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Thin depth at center concerning for Hawks

Published: Monday, March 10, 2014 9:08 p.m. CDT

Hockey players are going to get hit, and they’re going to be slow to get up every once in a while. It happens often and to everyone.

When a player as important as Jonathan Toews is involved, a Blackhawks fan is going to have his or her heart skip a beat when they’re moving gingerly. That’d be true if the Hawks’ other three centers were Sidney Crosby, Claude Giroux and Anze Kopitar.

Sunday night in Buffalo, when an awkward play left Toews requiring assistance from his teammates to limp to the bench, I didn’t feel concern. I felt panic. Part of it was the thought that Toews was involved, and Toews is great. Part of it was that, should Toews be seriously hurt, the Hawks would be left with Michal Handzus, Peter Regin, Marcus Kruger and probably Andrew Shaw again at center. You ain’t winning a Stanley Cup with that.

It was a false alarm. Toews soon was back on the ice, and he looked no worse for the wear. But it was a reminder that, as a few Hawks bloggers had pointed out already, the Hawks are a Toews injury away from having a bottom-six talent centering their top line – and bottom-six talents centering their other three lines.

Now, there wasn’t a center on the market at the trade deadline that would’ve put the Hawks in a position where they could comfortably lose Toews. Ryan Kesler might come close to matching Toews’ production, but he would’ve cost a king’s ransom and his actual availability is debatable.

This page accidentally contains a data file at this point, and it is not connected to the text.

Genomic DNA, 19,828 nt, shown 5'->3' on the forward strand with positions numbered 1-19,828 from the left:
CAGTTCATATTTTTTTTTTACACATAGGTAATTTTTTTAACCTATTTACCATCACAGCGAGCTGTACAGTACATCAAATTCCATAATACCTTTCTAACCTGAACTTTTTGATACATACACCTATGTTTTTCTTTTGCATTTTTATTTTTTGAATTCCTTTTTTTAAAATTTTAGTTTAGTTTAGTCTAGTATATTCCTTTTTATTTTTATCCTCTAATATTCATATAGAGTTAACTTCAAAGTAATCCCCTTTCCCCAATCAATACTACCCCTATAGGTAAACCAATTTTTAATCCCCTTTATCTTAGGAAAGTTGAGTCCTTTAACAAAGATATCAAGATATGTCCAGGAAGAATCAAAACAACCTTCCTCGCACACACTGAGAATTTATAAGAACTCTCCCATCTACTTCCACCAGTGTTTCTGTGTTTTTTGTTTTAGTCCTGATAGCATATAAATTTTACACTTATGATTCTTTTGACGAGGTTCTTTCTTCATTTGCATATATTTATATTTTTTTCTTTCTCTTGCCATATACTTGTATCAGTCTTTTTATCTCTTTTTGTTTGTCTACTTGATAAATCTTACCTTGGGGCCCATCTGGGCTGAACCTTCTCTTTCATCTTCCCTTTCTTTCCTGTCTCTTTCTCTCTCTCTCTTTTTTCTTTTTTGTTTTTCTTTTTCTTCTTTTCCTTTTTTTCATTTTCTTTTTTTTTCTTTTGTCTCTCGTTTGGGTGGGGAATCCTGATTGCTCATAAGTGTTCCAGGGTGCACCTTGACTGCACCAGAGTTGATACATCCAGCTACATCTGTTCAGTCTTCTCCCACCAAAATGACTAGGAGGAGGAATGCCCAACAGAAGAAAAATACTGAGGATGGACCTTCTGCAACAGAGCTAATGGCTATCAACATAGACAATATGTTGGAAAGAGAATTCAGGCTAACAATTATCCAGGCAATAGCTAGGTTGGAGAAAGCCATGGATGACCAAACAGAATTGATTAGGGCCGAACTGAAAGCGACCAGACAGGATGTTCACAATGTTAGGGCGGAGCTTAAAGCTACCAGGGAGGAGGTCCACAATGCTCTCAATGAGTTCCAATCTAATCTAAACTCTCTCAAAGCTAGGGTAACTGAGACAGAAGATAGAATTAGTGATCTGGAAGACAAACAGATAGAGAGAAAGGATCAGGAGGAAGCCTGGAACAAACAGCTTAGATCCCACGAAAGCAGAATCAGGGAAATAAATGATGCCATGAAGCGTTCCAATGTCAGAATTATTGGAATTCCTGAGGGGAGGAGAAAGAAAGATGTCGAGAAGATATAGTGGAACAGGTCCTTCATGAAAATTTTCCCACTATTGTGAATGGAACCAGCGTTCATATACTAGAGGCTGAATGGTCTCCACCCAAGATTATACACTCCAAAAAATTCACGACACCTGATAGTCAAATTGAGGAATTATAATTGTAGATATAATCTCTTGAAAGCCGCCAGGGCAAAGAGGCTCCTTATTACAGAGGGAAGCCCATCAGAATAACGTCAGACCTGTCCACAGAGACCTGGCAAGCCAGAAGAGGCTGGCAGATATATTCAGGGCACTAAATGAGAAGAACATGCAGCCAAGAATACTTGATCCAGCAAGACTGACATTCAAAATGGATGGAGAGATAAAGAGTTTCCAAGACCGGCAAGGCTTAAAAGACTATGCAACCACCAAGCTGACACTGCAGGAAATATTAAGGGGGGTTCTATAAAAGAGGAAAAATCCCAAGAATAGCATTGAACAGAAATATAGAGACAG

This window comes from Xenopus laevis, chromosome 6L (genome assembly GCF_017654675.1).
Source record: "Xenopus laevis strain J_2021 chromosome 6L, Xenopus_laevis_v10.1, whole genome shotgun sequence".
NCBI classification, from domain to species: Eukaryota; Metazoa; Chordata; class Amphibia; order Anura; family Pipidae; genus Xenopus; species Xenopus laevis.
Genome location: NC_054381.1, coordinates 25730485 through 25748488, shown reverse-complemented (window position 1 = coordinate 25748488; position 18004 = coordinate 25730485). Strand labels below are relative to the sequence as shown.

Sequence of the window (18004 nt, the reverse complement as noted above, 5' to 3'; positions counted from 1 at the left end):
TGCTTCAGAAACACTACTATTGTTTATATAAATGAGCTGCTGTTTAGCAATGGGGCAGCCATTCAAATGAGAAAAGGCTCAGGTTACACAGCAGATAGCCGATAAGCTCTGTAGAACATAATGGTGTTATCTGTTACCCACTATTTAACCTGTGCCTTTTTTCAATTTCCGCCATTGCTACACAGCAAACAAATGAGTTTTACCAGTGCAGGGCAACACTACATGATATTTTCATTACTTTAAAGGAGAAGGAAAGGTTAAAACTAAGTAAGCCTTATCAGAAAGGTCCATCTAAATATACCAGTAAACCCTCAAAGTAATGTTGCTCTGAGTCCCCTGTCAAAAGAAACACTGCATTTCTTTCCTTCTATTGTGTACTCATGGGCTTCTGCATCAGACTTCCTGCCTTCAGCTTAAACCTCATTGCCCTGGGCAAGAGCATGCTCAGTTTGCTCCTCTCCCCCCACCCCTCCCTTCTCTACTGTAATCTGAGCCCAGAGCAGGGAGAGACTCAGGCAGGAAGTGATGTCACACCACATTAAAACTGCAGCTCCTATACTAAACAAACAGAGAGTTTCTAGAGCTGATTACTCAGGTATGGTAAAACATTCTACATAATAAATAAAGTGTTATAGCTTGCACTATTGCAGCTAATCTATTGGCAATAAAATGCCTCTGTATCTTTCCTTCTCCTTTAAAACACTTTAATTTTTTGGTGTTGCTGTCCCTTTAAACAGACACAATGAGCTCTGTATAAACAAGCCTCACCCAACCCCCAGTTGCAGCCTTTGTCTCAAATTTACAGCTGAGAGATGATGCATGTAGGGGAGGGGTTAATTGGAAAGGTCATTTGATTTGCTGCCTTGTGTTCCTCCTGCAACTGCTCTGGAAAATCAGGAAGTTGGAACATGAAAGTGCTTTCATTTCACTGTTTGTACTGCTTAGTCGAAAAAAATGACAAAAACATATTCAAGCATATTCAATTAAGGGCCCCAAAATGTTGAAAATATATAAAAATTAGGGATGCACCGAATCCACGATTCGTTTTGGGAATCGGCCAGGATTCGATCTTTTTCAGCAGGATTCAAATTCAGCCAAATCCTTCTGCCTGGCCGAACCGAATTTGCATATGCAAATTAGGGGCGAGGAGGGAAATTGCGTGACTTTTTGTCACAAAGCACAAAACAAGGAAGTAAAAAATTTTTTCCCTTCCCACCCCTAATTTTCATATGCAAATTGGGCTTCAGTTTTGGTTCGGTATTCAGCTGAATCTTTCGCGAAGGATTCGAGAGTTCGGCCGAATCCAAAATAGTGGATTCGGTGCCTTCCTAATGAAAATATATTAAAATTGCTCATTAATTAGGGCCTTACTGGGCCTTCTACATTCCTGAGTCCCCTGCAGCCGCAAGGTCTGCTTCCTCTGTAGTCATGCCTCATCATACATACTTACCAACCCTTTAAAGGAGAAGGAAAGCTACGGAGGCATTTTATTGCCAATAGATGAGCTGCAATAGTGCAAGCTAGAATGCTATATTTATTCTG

How much someone like Marcel Goc actually would help is debatable, so I can live with G.M. Stan Bowman being so quiet at the deadline. Thing is, the Hawks wouldn’t need a No. 2 center (and arguably wouldn’t need anything) had Bowman addressed the issue when it first became a problem ... you know, like three or four years ago.

Two points should be made in Bowman’s defense. One is that the Hawks dominated the league and won the cup in 2013, and their depth at the position wasn’t any better than it is now. A second is that Bowman not wanting to allocate big resources at the position now makes sense with mega-prospect Teuvo Teravainen waiting in the wings.

Being happy with what the Hawks have now, when the rest of the roster could easily compete for a third Cup in five years, doesn’t make much sense either. The Hawks refused to give Brandon Pirri much of a chance before shipping him off to Florida. His attitude and his defense may have been problems, but I’d be willing to overlook them for offense, and offense is something Pirri probably would have provided.

And it’s only the latest in a string of puzzling decisions from Bowman. Last summer, he committed $36 million to Corey Crawford and $16 million to Bryan Bickell.

During the season, Bowman took a flyer on Kris Versteeg (which I kinda sorta liked at the time, but it hasn’t really worked out), traded Pirri for peanuts (which I hated), dumped Mike Kostka because he said the Hawks had too many defensemen before then trading for defenseman David Rundblad (which was really weird, but probably made the Hawks slightly better so whatever) and gave a three-year contract extension, at non-minimum prices, to Brandon Bollig.

I can’t complain too much about the G.M. of a team that’s won two titles in the past four years. I know that some of what he’s doing is to placate coach Joel Quenneville, and that he doesn’t want to create a rift between the coach of those two Cup teams and the front office. And people who know hockey better than I do insist he’s one of the best in the business.

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